Extract from an article by Emily Badger in the current issue of Miller-McCune magazine.
Despite the past year’s bitter politics, the US government found some new ways to encourage nonpartisan innovation and transparency.
There have been a lot of bad ideas from government officials this past year, knee-jerk responses to national crises or hotheaded proposals that cooled in the wake of the midterm elections. There was Louisiana Gov. Bobby Jindal’s ferocious embrace of sand berms, the man-made islands designed to protect his state from the Gulf oil spill that wound up wasting millions of dollars and invaluable time.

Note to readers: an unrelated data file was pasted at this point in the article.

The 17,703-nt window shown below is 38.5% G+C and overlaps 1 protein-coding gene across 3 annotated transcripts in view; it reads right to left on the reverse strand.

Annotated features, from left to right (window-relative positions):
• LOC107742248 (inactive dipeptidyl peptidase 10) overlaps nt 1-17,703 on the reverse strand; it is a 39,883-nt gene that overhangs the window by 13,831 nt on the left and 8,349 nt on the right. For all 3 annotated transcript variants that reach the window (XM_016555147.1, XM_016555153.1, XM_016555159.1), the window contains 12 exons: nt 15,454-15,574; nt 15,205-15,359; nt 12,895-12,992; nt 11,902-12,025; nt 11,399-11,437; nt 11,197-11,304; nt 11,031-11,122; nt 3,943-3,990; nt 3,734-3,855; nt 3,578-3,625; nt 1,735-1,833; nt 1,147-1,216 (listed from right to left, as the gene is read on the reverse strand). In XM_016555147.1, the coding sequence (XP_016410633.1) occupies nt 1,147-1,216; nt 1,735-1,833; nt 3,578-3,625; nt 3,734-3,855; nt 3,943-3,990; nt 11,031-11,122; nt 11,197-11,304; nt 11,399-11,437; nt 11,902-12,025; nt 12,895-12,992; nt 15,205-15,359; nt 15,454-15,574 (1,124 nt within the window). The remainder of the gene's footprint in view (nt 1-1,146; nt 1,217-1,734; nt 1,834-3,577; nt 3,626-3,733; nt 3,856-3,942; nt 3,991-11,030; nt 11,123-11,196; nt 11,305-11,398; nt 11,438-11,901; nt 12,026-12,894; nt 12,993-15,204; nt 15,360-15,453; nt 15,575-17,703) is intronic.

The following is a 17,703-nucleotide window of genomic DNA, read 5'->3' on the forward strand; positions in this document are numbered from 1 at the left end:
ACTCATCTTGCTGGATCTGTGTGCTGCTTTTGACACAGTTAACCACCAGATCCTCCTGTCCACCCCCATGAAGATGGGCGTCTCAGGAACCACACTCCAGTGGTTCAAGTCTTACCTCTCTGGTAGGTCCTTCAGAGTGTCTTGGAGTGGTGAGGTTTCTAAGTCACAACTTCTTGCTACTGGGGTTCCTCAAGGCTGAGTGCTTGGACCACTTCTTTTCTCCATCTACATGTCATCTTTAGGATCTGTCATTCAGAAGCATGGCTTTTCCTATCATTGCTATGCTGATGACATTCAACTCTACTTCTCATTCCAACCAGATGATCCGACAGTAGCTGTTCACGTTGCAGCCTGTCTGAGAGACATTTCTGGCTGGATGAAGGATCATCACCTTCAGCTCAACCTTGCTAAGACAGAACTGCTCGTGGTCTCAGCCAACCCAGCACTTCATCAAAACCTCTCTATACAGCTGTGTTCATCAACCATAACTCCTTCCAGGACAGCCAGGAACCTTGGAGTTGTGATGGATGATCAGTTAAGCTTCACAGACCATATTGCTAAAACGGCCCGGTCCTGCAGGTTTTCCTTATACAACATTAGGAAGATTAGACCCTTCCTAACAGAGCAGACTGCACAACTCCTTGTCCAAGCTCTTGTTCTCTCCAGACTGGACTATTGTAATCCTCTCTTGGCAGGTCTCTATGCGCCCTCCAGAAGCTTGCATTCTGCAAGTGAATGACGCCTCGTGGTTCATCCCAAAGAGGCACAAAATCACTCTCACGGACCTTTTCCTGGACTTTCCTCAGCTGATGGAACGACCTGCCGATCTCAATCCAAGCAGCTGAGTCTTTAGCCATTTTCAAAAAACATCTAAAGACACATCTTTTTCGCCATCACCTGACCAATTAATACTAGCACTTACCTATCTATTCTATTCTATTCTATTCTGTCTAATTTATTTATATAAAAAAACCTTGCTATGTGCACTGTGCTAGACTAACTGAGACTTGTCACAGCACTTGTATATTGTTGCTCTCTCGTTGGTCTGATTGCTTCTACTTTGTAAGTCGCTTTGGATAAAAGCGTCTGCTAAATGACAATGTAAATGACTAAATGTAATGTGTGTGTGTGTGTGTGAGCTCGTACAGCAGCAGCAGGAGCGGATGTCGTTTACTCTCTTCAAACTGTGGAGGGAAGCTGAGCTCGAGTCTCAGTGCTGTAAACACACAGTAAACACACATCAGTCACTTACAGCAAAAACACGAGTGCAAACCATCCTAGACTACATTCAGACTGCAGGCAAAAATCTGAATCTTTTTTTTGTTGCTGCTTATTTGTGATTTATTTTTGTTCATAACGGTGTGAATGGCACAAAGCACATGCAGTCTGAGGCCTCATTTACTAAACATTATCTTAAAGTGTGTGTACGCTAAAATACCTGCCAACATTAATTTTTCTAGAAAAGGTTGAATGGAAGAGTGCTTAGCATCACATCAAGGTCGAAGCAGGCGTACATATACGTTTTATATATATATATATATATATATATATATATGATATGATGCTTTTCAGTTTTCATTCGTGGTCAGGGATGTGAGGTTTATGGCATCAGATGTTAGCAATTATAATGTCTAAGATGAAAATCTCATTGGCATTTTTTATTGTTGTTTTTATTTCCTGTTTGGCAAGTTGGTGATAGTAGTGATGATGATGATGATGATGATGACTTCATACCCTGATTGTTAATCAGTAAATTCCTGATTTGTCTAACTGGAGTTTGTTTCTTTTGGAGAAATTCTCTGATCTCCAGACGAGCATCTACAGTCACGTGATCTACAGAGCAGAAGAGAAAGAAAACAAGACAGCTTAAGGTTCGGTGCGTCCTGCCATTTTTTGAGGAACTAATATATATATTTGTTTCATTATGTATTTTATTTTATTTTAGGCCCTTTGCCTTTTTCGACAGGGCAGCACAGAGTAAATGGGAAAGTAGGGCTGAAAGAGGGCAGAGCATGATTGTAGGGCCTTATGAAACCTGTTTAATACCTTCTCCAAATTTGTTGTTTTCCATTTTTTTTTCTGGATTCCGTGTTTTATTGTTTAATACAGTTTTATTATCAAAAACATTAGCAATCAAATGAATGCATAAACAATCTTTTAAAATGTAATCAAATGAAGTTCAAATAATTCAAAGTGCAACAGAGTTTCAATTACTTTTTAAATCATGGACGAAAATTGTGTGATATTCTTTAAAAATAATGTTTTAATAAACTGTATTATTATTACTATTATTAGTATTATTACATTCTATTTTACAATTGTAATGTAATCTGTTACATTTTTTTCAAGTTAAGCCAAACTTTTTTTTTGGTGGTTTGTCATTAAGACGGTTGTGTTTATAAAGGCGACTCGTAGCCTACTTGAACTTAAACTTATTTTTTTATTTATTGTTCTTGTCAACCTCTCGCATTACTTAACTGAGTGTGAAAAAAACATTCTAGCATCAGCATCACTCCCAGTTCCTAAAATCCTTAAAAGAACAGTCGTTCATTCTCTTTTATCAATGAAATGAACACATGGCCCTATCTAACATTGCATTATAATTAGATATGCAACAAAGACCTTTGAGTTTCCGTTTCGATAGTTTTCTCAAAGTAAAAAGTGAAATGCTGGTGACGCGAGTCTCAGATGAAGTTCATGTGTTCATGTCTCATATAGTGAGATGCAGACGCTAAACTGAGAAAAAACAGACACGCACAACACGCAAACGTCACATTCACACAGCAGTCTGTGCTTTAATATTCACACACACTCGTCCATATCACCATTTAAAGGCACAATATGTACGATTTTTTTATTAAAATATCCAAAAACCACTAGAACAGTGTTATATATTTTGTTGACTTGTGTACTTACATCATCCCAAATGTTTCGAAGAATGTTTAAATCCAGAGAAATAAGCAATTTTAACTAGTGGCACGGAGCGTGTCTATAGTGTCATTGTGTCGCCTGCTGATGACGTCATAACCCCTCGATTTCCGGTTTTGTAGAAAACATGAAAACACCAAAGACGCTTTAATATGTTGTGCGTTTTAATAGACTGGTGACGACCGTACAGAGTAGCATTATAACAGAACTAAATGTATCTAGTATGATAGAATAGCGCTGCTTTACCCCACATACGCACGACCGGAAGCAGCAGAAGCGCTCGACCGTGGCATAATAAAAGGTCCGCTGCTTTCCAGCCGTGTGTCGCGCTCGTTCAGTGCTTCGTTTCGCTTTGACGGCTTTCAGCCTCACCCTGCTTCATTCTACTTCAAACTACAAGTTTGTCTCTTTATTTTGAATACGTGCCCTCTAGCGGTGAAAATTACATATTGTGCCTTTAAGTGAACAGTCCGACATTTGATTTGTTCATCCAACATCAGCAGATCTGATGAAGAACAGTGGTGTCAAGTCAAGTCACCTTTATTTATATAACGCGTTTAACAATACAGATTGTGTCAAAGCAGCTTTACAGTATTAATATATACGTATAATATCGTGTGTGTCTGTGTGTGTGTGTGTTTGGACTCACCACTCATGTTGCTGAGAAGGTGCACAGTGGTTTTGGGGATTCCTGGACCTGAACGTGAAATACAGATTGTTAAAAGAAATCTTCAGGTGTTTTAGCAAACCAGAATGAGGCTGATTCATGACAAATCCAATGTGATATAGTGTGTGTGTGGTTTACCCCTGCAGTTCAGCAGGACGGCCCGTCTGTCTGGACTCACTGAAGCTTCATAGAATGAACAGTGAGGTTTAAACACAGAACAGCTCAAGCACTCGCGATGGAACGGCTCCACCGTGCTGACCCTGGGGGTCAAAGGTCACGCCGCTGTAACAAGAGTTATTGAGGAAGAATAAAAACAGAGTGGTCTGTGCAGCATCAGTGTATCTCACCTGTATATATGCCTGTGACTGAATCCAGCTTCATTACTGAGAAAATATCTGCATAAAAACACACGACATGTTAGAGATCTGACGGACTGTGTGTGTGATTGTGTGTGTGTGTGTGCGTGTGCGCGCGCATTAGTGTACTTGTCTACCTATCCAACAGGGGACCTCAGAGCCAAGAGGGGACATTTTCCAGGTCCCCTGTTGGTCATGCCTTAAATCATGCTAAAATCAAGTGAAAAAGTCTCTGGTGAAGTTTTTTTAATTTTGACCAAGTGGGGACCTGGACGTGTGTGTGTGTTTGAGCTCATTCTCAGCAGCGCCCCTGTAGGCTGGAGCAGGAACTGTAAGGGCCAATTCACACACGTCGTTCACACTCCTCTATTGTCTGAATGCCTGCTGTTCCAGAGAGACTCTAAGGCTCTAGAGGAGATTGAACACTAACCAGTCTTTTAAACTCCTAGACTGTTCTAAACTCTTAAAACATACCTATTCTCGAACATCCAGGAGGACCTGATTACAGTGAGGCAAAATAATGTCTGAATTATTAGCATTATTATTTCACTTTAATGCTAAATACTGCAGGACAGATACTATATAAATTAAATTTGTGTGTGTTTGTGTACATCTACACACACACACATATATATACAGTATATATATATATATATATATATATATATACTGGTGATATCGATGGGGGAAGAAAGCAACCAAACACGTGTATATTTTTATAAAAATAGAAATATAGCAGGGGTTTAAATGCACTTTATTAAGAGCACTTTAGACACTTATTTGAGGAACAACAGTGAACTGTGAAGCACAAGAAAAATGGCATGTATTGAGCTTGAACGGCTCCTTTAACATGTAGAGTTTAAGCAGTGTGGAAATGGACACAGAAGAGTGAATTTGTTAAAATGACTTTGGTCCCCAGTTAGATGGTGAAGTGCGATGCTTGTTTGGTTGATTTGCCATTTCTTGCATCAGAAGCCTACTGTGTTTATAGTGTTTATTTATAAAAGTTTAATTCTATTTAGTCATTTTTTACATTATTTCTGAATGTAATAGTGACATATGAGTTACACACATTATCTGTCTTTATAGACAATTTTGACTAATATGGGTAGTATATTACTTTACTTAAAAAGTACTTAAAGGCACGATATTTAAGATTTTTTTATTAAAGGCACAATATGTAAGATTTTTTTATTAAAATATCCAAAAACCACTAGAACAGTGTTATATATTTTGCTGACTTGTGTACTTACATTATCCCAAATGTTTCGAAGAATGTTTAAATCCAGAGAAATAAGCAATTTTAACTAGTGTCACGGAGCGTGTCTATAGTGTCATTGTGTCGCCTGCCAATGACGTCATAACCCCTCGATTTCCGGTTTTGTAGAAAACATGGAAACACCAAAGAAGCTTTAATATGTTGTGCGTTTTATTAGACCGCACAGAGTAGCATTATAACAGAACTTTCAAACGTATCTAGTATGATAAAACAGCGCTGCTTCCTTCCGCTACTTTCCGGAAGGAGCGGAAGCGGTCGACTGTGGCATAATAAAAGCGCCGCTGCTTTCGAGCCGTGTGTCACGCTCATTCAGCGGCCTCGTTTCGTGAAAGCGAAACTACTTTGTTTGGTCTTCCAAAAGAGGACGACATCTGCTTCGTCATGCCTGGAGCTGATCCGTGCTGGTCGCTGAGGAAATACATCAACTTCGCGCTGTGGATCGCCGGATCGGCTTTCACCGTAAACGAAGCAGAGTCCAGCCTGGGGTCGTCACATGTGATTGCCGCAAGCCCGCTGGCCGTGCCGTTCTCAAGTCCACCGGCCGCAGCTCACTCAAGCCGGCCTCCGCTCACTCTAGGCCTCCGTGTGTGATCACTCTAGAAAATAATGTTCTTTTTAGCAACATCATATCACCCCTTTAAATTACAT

There was the sudden rallying cry to rewrite the 14th Amendment, the Virginia attorney general’s witch hunt of academic research, and that dubious scheme to spend stimulus money on stimulus road signs.
But some quietly good — and nonpartisan — ideas have also been reshaping Washington over the past year in ways that will resonate beyond 2010, impacting both how policy is made and who gets to influence it.
The full article is available at Miller-McCune magazine.